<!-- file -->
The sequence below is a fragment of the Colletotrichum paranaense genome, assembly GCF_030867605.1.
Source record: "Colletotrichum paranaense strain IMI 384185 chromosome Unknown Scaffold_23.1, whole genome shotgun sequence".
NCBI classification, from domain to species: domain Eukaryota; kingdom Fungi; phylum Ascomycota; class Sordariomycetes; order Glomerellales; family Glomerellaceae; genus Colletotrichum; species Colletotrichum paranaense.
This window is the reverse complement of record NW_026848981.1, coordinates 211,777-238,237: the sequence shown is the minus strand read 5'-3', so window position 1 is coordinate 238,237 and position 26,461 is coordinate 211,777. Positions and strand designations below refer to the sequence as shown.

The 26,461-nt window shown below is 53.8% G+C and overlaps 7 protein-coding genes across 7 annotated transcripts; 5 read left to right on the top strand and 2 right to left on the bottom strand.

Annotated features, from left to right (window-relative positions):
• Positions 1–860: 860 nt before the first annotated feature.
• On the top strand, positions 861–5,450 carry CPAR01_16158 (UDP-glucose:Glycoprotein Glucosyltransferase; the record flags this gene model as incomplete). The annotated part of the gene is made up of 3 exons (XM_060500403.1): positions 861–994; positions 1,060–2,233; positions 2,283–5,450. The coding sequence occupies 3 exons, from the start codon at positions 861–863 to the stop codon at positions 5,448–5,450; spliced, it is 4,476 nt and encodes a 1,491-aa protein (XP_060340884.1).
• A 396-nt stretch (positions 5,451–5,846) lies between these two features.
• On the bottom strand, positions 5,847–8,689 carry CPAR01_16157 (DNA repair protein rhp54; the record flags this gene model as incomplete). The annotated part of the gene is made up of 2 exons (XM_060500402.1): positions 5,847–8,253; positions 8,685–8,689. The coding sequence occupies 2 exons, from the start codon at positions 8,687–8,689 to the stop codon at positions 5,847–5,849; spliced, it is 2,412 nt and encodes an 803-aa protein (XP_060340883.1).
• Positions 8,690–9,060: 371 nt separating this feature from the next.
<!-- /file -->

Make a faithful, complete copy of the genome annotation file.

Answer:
The sequence below is a fragment of the Colletotrichum paranaense genome, assembly GCF_030867605.1.
Source record: "Colletotrichum paranaense strain IMI 384185 chromosome Unknown Scaffold_23.1, whole genome shotgun sequence".
NCBI classification, from domain to species: domain Eukaryota; kingdom Fungi; phylum Ascomycota; class Sordariomycetes; order Glomerellales; family Glomerellaceae; genus Colletotrichum; species Colletotrichum paranaense.
This window is the reverse complement of record NW_026848981.1, coordinates 211,777-238,237: the sequence shown is the minus strand read 5'-3', so window position 1 is coordinate 238,237 and position 26,461 is coordinate 211,777. Positions and strand designations below refer to the sequence as shown.

The 26,461-nt window shown below is 53.8% G+C and overlaps 7 protein-coding genes across 7 annotated transcripts; 5 read left to right on the top strand and 2 right to left on the bottom strand.

Annotated features, from left to right (window-relative positions):
• Positions 1–860: 860 nt before the first annotated feature.
• On the top strand, positions 861–5,450 carry CPAR01_16158 (UDP-glucose:Glycoprotein Glucosyltransferase; the record flags this gene model as incomplete). The annotated part of the gene is made up of 3 exons (XM_060500403.1): positions 861–994; positions 1,060–2,233; positions 2,283–5,450. The coding sequence occupies 3 exons, from the start codon at positions 861–863 to the stop codon at positions 5,448–5,450; spliced, it is 4,476 nt and encodes a 1,491-aa protein (XP_060340884.1).
• A 396-nt stretch (positions 5,451–5,846) lies between these two features.
• On the bottom strand, positions 5,847–8,689 carry CPAR01_16157 (DNA repair protein rhp54; the record flags this gene model as incomplete). The annotated part of the gene is made up of 2 exons (XM_060500402.1): positions 5,847–8,253; positions 8,685–8,689. The coding sequence occupies 2 exons, from the start codon at positions 8,687–8,689 to the stop codon at positions 5,847–5,849; spliced, it is 2,412 nt and encodes an 803-aa protein (XP_060340883.1).
• Positions 8,690–9,060: 371 nt separating this feature from the next.